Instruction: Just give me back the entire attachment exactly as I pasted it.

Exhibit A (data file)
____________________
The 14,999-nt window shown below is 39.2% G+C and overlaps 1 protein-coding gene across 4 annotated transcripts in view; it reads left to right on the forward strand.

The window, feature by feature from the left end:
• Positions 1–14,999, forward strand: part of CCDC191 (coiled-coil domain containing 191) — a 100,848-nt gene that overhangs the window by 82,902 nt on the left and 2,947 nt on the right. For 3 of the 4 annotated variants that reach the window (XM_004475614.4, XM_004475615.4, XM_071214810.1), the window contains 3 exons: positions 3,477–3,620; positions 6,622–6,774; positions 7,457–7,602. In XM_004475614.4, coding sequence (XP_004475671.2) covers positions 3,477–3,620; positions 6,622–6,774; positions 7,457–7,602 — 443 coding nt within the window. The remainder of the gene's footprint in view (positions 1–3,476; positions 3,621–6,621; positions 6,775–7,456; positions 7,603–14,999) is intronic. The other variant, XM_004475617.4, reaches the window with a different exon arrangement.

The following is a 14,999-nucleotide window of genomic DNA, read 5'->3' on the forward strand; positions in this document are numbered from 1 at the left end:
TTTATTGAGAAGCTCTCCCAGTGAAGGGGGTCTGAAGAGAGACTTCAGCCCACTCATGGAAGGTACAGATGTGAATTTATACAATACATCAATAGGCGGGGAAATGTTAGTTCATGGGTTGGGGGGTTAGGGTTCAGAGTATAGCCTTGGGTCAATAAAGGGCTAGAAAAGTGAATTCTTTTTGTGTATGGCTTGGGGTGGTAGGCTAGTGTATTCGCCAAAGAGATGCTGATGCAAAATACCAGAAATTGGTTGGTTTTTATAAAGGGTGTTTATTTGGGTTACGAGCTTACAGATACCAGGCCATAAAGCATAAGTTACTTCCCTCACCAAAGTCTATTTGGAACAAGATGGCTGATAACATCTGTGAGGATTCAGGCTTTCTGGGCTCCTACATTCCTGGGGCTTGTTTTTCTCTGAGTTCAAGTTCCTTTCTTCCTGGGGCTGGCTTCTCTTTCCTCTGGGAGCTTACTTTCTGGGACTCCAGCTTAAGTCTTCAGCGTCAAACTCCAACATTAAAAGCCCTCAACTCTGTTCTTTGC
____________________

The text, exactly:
The 14,999-nt window shown below is 39.2% G+C and overlaps 1 protein-coding gene across 4 annotated transcripts in view; it reads left to right on the forward strand.

The window, feature by feature from the left end:
• Positions 1–14,999, forward strand: part of CCDC191 (coiled-coil domain containing 191) — a 100,848-nt gene that overhangs the window by 82,902 nt on the left and 2,947 nt on the right. For 3 of the 4 annotated variants that reach the window (XM_004475614.4, XM_004475615.4, XM_071214810.1), the window contains 3 exons: positions 3,477–3,620; positions 6,622–6,774; positions 7,457–7,602. In XM_004475614.4, coding sequence (XP_004475671.2) covers positions 3,477–3,620; positions 6,622–6,774; positions 7,457–7,602 — 443 coding nt within the window. The remainder of the gene's footprint in view (positions 1–3,476; positions 3,621–6,621; positions 6,775–7,456; positions 7,603–14,999) is intronic. The other variant, XM_004475617.4, reaches the window with a different exon arrangement.

The following is a 14,999-nucleotide window of genomic DNA, read 5'->3' on the forward strand; positions in this document are numbered from 1 at the left end:
TTTATTGAGAAGCTCTCCCAGTGAAGGGGGTCTGAAGAGAGACTTCAGCCCACTCATGGAAGGTACAGATGTGAATTTATACAATACATCAATAGGCGGGGAAATGTTAGTTCATGGGTTGGGGGGTTAGGGTTCAGAGTATAGCCTTGGGTCAATAAAGGGCTAGAAAAGTGAATTCTTTTTGTGTATGGCTTGGGGTGGTAGGCTAGTGTATTCGCCAAAGAGATGCTGATGCAAAATACCAGAAATTGGTTGGTTTTTATAAAGGGTGTTTATTTGGGTTACGAGCTTACAGATACCAGGCCATAAAGCATAAGTTACTTCCCTCACCAAAGTCTATTTGGAACAAGATGGCTGATAACATCTGTGAGGATTCAGGCTTTCTGGGCTCCTACATTCCTGGGGCTTGTTTTTCTCTGAGTTCAAGTTCCTTTCTTCCTGGGGCTGGCTTCTCTTTCCTCTGGGAGCTTACTTTCTGGGACTCCAGCTTAAGTCTTCAGCGTCAAACTCCAACATTAAAAGCCCTCAACTCTGTTCTTTGC